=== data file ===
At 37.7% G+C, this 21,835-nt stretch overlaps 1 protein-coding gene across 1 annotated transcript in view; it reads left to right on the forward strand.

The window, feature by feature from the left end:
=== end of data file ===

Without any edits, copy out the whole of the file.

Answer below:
At 37.7% G+C, this 21,835-nt stretch overlaps 1 protein-coding gene across 1 annotated transcript in view; it reads left to right on the forward strand.

The window, feature by feature from the left end: